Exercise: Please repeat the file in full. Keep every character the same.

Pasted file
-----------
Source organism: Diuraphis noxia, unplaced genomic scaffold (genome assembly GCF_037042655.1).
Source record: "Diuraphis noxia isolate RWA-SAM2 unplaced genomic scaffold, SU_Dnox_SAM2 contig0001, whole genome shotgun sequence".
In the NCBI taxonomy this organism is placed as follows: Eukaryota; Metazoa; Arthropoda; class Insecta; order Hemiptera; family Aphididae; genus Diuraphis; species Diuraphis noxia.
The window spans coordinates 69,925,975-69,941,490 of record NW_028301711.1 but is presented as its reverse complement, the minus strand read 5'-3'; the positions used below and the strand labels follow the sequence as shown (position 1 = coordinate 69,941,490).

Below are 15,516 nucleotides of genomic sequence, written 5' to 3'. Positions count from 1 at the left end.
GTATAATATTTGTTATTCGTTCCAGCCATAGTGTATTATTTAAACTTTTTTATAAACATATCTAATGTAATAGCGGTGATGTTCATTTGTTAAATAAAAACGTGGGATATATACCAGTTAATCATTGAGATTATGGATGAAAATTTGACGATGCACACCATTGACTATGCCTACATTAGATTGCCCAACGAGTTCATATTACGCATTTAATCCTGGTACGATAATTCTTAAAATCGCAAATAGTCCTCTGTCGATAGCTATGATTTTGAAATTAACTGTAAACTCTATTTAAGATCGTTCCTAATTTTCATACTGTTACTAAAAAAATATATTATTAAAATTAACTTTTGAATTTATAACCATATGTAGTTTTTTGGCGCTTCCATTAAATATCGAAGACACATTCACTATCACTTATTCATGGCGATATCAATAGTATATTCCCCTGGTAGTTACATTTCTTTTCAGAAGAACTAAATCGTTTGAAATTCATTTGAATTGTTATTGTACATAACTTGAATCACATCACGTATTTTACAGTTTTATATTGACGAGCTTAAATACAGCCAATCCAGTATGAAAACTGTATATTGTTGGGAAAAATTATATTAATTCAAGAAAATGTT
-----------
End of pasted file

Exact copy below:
Source organism: Diuraphis noxia, unplaced genomic scaffold (genome assembly GCF_037042655.1).
Source record: "Diuraphis noxia isolate RWA-SAM2 unplaced genomic scaffold, SU_Dnox_SAM2 contig0001, whole genome shotgun sequence".
In the NCBI taxonomy this organism is placed as follows: Eukaryota; Metazoa; Arthropoda; class Insecta; order Hemiptera; family Aphididae; genus Diuraphis; species Diuraphis noxia.
The window spans coordinates 69,925,975-69,941,490 of record NW_028301711.1 but is presented as its reverse complement, the minus strand read 5'-3'; the positions used below and the strand labels follow the sequence as shown (position 1 = coordinate 69,941,490).

Below are 15,516 nucleotides of genomic sequence, written 5' to 3'. Positions count from 1 at the left end.
GTATAATATTTGTTATTCGTTCCAGCCATAGTGTATTATTTAAACTTTTTTATAAACATATCTAATGTAATAGCGGTGATGTTCATTTGTTAAATAAAAACGTGGGATATATACCAGTTAATCATTGAGATTATGGATGAAAATTTGACGATGCACACCATTGACTATGCCTACATTAGATTGCCCAACGAGTTCATATTACGCATTTAATCCTGGTACGATAATTCTTAAAATCGCAAATAGTCCTCTGTCGATAGCTATGATTTTGAAATTAACTGTAAACTCTATTTAAGATCGTTCCTAATTTTCATACTGTTACTAAAAAAATATATTATTAAAATTAACTTTTGAATTTATAACCATATGTAGTTTTTTGGCGCTTCCATTAAATATCGAAGACACATTCACTATCACTTATTCATGGCGATATCAATAGTATATTCCCCTGGTAGTTACATTTCTTTTCAGAAGAACTAAATCGTTTGAAATTCATTTGAATTGTTATTGTACATAACTTGAATCACATCACGTATTTTACAGTTTTATATTGACGAGCTTAAATACAGCCAATCCAGTATGAAAACTGTATATTGTTGGGAAAAATTATATTAATTCAAGAAAATGTT